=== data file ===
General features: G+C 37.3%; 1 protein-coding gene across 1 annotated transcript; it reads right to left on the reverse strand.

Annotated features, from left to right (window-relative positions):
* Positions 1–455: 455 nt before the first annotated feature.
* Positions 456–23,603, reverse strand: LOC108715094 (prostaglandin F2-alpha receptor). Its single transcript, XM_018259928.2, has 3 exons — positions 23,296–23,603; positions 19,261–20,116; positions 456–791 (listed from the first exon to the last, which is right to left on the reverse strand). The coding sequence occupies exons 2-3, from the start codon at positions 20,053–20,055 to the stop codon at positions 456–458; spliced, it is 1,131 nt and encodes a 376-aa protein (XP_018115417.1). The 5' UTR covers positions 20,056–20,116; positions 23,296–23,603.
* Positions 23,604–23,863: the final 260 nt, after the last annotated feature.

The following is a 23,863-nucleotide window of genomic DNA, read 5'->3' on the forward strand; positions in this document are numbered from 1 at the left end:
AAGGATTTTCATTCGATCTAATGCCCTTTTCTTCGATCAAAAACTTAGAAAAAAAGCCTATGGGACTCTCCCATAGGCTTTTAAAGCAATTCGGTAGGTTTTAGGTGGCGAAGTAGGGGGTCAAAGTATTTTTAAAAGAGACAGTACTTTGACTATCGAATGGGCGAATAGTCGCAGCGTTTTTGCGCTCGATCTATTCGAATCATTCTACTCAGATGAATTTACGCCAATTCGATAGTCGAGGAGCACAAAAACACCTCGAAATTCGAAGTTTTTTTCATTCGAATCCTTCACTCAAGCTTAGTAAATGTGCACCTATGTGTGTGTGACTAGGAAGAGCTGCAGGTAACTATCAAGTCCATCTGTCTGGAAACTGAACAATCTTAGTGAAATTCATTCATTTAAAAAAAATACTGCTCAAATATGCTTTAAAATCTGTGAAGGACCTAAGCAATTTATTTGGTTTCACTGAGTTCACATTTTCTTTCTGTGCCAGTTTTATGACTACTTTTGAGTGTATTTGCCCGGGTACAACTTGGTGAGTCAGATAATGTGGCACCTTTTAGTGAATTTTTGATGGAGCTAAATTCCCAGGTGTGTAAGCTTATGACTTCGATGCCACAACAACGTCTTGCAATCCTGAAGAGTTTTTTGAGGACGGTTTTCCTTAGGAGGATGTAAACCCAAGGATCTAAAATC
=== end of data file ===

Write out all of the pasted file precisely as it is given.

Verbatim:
General features: G+C 37.3%; 1 protein-coding gene across 1 annotated transcript; it reads right to left on the reverse strand.

Annotated features, from left to right (window-relative positions):
* Positions 1–455: 455 nt before the first annotated feature.
* Positions 456–23,603, reverse strand: LOC108715094 (prostaglandin F2-alpha receptor). Its single transcript, XM_018259928.2, has 3 exons — positions 23,296–23,603; positions 19,261–20,116; positions 456–791 (listed from the first exon to the last, which is right to left on the reverse strand). The coding sequence occupies exons 2-3, from the start codon at positions 20,053–20,055 to the stop codon at positions 456–458; spliced, it is 1,131 nt and encodes a 376-aa protein (XP_018115417.1). The 5' UTR covers positions 20,056–20,116; positions 23,296–23,603.
* Positions 23,604–23,863: the final 260 nt, after the last annotated feature.

The following is a 23,863-nucleotide window of genomic DNA, read 5'->3' on the forward strand; positions in this document are numbered from 1 at the left end:
AAGGATTTTCATTCGATCTAATGCCCTTTTCTTCGATCAAAAACTTAGAAAAAAAGCCTATGGGACTCTCCCATAGGCTTTTAAAGCAATTCGGTAGGTTTTAGGTGGCGAAGTAGGGGGTCAAAGTATTTTTAAAAGAGACAGTACTTTGACTATCGAATGGGCGAATAGTCGCAGCGTTTTTGCGCTCGATCTATTCGAATCATTCTACTCAGATGAATTTACGCCAATTCGATAGTCGAGGAGCACAAAAACACCTCGAAATTCGAAGTTTTTTTCATTCGAATCCTTCACTCAAGCTTAGTAAATGTGCACCTATGTGTGTGTGACTAGGAAGAGCTGCAGGTAACTATCAAGTCCATCTGTCTGGAAACTGAACAATCTTAGTGAAATTCATTCATTTAAAAAAAATACTGCTCAAATATGCTTTAAAATCTGTGAAGGACCTAAGCAATTTATTTGGTTTCACTGAGTTCACATTTTCTTTCTGTGCCAGTTTTATGACTACTTTTGAGTGTATTTGCCCGGGTACAACTTGGTGAGTCAGATAATGTGGCACCTTTTAGTGAATTTTTGATGGAGCTAAATTCCCAGGTGTGTAAGCTTATGACTTCGATGCCACAACAACGTCTTGCAATCCTGAAGAGTTTTTTGAGGACGGTTTTCCTTAGGAGGATGTAAACCCAAGGATCTAAAATC